Alcohol and drugs are extremely relevant in today’s college atmosphere. The decision to use drugs, legal such as alcohol or illegal such as marijuana, cocaine or ecstasy, is a personal choice and should not be taken lightly. The Fraternity Standards, federal, state, and local laws as well as health and safety issues should all be considered before the choice is made. The right to abstain from alcohol or drug use is a choice that everyone has, including you.
According to the National Institute on Alcohol Abuse and Alcoholism (NIAAA) two out of five college aged students have reportedly engaged in binge drinking activities at least once in the past two weeks. The NIAAA also estimates that 1,700 college students between the ages of 18 and 24 die each year from alcohol-related unintentional injuries, including motor vehicle crashes. Furthermore, about four in five of all college aged students drink.
The misuse or abuse of alcohol or illicit drugs causes many health concerns; therefore, alcohol or drugs should never be used to relax, deal with depression or “de-stress”, nor should the same go for the intent of any social activity. Alcohol and drugs are very addictive; can cause impairment of ability and judgment causing accidents; heart, liver and brain damage. Long-term abuse, accidents or overdose could result in a coma and/or death. Should anyone choose to drink, the choice should be done so responsibly.
People abuse drugs for a variety of reasons. The most common being the psychoactive (mind-altering) properties of the drugs. Peer pressure to experiment, enjoyment from taking the drug or the belief that drugs can solve their problems is several other reasons why people use drugs. A chemical dependency is a realistic possibility with individuals who use drugs or alcohol. There are several symptoms of chemical dependency that are focused around the compulsions to use drugs and alcohol. Compulsions are evident in behavior that is inappropriate, unpredictable, constant and excessive (i.e. drinking before an 8:00 a.m. class).
The four phases of substance abuse are listed below for your information:
- Experimentation. Experiences the effects of transferring from normal to euphoric feelings.
- Compulsion. Growing anticipation of effects; preoccupied with experiencing effects; desires regular use; develops tolerance (requires more of a drug to obtain the same level of effect).
- Delusions. Experiences depressions after euphoria; rationalizes all negative behavior and feelings; experiences blackouts.
- Dependency. Uses chemicals to feel normal. Reality is distorted to the extent that continual use is required to cope with day-to-day living.
Drug and alcohol abuse is prevalent throughout society, thus it is important to understand how to help someone who is experiencing substance abuse. In an ideal situation, no chapter member or guest of the chapter will have a problem with drug or alcohol abuse. Ultimately, intervention is a strong, reliable method for initiating treatment. Should you or other chapter members experience an individual who abuses substances, it is recommended you help that person seek professional help through the University, Alcoholics Anonymous or Narcotics Anonymous.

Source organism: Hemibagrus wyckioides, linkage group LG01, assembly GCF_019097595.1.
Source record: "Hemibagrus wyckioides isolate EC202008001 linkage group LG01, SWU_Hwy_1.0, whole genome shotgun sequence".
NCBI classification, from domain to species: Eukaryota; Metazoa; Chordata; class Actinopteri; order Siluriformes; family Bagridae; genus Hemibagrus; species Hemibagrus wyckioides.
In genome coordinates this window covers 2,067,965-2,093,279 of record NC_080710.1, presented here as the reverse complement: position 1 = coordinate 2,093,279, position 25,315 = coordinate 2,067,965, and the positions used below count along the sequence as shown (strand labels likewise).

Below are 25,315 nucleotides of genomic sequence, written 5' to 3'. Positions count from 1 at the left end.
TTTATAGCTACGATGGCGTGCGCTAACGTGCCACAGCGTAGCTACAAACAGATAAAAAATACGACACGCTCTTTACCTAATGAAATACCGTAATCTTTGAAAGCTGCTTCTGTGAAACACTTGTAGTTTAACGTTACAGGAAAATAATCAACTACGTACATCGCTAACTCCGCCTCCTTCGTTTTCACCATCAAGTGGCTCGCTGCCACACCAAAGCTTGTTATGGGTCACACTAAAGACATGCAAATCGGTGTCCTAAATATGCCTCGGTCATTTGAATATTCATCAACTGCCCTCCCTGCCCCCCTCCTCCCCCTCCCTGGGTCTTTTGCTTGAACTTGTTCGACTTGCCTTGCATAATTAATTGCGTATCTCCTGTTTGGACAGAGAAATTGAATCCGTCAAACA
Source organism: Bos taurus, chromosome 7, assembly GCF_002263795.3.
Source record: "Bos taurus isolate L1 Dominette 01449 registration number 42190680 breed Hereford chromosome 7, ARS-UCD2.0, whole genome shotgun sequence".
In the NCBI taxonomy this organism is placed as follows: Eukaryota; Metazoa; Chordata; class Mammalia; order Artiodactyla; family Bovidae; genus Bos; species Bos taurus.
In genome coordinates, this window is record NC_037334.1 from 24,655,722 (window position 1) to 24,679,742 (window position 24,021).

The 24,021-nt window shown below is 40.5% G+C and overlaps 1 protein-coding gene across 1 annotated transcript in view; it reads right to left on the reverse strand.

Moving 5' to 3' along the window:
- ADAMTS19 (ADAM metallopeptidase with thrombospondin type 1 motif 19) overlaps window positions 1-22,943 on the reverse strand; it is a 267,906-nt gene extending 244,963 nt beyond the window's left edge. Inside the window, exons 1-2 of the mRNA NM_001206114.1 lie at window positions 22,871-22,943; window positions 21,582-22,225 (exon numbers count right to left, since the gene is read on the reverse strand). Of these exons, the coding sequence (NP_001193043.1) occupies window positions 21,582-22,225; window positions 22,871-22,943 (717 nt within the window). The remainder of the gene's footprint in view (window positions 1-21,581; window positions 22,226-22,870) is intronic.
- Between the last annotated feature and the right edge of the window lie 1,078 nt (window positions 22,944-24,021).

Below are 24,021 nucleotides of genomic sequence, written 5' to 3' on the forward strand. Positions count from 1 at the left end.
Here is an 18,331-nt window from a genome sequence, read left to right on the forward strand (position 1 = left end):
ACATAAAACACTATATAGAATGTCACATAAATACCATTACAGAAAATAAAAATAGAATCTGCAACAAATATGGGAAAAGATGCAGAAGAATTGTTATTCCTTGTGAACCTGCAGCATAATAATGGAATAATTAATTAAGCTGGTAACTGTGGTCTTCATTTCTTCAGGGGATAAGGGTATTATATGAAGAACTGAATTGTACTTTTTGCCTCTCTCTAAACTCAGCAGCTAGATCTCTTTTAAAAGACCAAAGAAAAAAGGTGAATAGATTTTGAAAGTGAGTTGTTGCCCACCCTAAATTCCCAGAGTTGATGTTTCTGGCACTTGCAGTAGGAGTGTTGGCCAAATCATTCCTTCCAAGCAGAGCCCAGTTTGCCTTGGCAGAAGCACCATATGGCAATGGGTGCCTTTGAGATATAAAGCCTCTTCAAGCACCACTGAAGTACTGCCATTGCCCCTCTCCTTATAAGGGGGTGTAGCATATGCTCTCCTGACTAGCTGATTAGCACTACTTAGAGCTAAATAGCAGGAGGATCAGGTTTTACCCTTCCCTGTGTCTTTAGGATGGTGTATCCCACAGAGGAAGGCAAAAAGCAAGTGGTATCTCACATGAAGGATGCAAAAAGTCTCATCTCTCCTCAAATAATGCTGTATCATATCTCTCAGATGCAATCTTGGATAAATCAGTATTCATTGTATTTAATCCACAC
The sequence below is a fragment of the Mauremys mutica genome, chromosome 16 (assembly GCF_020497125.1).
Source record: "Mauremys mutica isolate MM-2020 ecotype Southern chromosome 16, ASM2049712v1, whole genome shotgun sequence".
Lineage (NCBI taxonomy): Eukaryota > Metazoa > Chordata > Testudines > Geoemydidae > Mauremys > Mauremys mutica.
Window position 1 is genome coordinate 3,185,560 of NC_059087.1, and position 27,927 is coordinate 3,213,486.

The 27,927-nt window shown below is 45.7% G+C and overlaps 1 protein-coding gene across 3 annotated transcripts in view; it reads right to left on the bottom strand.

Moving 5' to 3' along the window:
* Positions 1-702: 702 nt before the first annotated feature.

Helping the IntoxicatedIn the unfortunate chance someone has consumed too many drinks, it is important that the chapter be prepared to handle the intoxicated individual. The tips below are from The Gordie Center, which creates and distributes evidence-based educational programs and materials to reduce hazardous drinking and promote peer intervention.
Guidelines for Immediate Care
In the unfortunate chance that someone has consumed too many drinks, it is important that the chapter be prepared to handle the intoxicated individual. The only way to sober up, is time, however; by offering food, water and a chance to rest could help the individual sober up. When a person passes out, you should monitor his or her breathing to make sure it is normal. Should the individual’s breathing be irregular and has purplish skin tone, try to wake him or her gently. If there happens to be no response, call for emergency medical attention immediately. If there is a listless and sleepy response, put the person on their side to avoid choking should vomiting become an issue. Make sure the individual is comfortable and maintains a regular breathing pattern. Whatever you do, do not leave the person alone. Be sure to have someone monitor the individual until they sober up. If the intoxicated person is in a room on the second or third floor, be sure all windows are closed and locked.
Obtaining Medical AssistanceNever let the fear of legal consequences prevent you from calling 911 or taking an intoxicated person to the emergency room. Many states have Medical Amnesty laws that provide limited legal immunity for seeking help for yourself or someone else who is in need of immediate medical attention. In addition, the North American Interfraternity Conference (NIC) established a standard that all member organizations maintain a Good Samaritan policy. As a result, the delegates of the 2018 Convention passed the adoption of a Good Samaritan Position. Make yourself aware of your state's medical amnesty policy, as well as the policy on your campus.
For more resources about intervention and knowing the signs of overdose, take a look at the Gordie Center. For more information about alcohol and drug abuse prevention in general, check out the Fraternity Health & Safety Initiative (FHSI) website.
If your chapter is struggling with negative cultures surrounding alcohol and drugs, reach out to your chapter consultant or our Director of Health & Safety Kim Novak at firstname.lastname@example.org.
Jarrett M. WayDirector of Educational Content & Strategy